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The National Center for Health Research (NCHR) recently published a new white paper on its website about gadolinium-based contrast agents (GBCAs). The title of the paper is “The Health Risks of Gadolinium-Based Contrast Agents used in MRIs” and the authors are Stephanie Fox-Rawlings, PhD, and Diana Zuckerman, PhD. The paper provides a detailed history of GBCAs from regulation, to gadolinium toxicity and its clinical effects, possible treatments, and environmental exposure.
While there is much that we know about gadolinium and GBCAs, the authors acknowledge that there are still uncertainties, but that “the research thus far suggests that some people with healthy kidney function have been harmed by gadolinium. This conclusion is based on the clear evidence of its accumulation and studies correlating its presence with symptoms”.
The authors pose several major questions concerning GBCAs and potential long-term harm. They also describe the difficulties involved with designing studies to answer those questions. However, they make it clear that new studies with carefully selected populations and study designs are needed.
Hopefully NCHR’s white paper about GBCAs will generate more research and interest in the potentially serious health risks associated with gadolinium retention and its long-term toxic effects.
About NCHR –
NCHR is a nonprofit, nonpartisan think tank that is focused on research that can improve the health of adults and children. They do not accept funding from companies that make medical treatments.
According to its website, NCHR focuses on the programs and policies that they believe can most benefit from the research-based information that they can provide and the attention that they can generate.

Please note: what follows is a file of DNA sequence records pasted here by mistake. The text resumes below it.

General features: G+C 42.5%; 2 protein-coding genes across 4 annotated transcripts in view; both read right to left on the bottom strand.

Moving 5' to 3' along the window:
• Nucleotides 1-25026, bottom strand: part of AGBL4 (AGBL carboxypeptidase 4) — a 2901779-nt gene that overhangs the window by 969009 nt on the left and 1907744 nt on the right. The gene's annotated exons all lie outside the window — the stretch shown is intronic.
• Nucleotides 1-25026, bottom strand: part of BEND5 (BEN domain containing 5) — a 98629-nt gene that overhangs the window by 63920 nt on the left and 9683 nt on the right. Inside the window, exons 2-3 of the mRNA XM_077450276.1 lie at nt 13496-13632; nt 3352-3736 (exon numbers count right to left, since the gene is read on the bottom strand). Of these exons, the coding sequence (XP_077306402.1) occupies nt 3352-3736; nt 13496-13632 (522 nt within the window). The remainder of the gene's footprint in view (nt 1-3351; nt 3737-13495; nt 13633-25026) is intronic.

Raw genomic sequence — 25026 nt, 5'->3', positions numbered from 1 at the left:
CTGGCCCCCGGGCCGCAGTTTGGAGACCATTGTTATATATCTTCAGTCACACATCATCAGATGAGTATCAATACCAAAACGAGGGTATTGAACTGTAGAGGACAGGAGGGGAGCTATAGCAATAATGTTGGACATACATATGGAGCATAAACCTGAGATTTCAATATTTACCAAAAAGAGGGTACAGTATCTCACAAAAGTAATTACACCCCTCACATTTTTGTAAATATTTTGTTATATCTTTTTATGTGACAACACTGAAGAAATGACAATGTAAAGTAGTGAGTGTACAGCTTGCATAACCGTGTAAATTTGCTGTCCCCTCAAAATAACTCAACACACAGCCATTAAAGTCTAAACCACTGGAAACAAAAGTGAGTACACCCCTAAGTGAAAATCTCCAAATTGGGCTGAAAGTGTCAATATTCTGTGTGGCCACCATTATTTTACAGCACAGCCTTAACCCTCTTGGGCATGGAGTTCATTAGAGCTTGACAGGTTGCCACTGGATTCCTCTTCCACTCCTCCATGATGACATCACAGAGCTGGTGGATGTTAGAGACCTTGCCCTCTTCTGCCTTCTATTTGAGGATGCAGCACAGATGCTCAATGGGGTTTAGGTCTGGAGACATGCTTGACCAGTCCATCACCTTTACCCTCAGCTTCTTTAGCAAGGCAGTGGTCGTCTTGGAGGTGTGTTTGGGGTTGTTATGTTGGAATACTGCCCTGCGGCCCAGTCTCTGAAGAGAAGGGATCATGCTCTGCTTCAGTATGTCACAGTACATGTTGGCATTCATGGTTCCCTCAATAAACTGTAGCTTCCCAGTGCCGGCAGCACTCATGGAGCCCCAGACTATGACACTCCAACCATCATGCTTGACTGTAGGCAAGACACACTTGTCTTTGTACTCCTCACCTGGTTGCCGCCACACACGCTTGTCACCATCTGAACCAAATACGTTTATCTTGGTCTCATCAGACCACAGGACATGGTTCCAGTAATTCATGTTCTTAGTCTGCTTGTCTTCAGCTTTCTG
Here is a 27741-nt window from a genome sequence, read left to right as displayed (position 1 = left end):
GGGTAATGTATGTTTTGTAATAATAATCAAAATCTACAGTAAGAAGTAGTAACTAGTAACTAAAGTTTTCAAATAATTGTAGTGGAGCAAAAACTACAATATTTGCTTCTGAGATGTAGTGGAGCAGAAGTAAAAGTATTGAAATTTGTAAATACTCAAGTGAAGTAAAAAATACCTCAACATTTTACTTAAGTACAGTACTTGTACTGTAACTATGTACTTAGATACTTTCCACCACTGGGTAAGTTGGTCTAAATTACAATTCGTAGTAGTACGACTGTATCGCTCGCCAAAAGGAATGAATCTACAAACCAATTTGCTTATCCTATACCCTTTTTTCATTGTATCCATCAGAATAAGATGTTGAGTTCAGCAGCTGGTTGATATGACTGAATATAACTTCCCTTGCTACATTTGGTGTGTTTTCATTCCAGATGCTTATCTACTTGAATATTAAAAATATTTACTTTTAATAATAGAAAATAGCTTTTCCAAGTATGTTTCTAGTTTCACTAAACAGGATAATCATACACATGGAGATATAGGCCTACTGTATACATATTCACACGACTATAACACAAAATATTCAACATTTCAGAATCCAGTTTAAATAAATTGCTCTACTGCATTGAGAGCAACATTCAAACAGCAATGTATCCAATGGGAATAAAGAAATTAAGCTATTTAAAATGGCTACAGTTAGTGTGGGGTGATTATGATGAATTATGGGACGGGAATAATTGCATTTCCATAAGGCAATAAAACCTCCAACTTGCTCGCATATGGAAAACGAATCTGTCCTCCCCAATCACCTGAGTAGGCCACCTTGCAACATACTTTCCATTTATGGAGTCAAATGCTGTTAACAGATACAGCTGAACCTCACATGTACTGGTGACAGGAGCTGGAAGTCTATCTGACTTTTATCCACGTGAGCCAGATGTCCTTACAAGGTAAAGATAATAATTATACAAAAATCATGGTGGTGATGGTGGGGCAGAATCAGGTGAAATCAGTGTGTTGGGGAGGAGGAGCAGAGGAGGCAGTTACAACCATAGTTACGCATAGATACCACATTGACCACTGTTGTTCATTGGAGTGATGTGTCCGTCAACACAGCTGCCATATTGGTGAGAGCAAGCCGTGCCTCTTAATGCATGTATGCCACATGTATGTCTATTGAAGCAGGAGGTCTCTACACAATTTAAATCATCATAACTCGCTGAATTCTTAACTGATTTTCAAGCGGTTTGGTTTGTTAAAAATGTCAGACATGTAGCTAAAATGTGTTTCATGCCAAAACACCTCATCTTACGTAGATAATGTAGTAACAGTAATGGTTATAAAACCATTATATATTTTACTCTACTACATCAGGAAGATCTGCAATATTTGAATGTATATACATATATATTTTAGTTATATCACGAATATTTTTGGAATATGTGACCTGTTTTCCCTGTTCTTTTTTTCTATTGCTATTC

You can read the article and learn more about NCHR here –
Editorial by Sharon Williams
What difference does a name make? Evidently, when you are naming a disease it can make a huge difference. The name can limit the scope of medical research, and when it comes to gadolinium, it has the potential to exclude other patient populations who have been exposed to the same toxic metal.
In 1997, when a group of patients on dialysis developed what appeared to be a new skin disorder, it was called Nephrogenic Fibrosing Dermopathy (NFD). When researchers later learned that the problem went well beyond the patients’ skin and caused a systemic disease process, the name was changed to Nephrogenic Systemic Fibrosis (NSF). The word “nephrogenic” in the name caused doctors and researchers to focus on people with severe renal disease. At the beginning, that made sense since the problem only had been seen in patients with end-stage renal disease (ESRD). Later we learned more about the cause.
In 2006, nine years after NSF/NFD was first diagnosed, the connection was made between NSF and gadolinium-based contrast agents (GBCAs) administered for MRIs. Even though impaired kidney function did not cause NSF, the focus remained on the “N” or nephrogenic part of NSF. Patients with normal kidney function were being overlooked; however, they were not unaffected by retained gadolinium from GBCAs.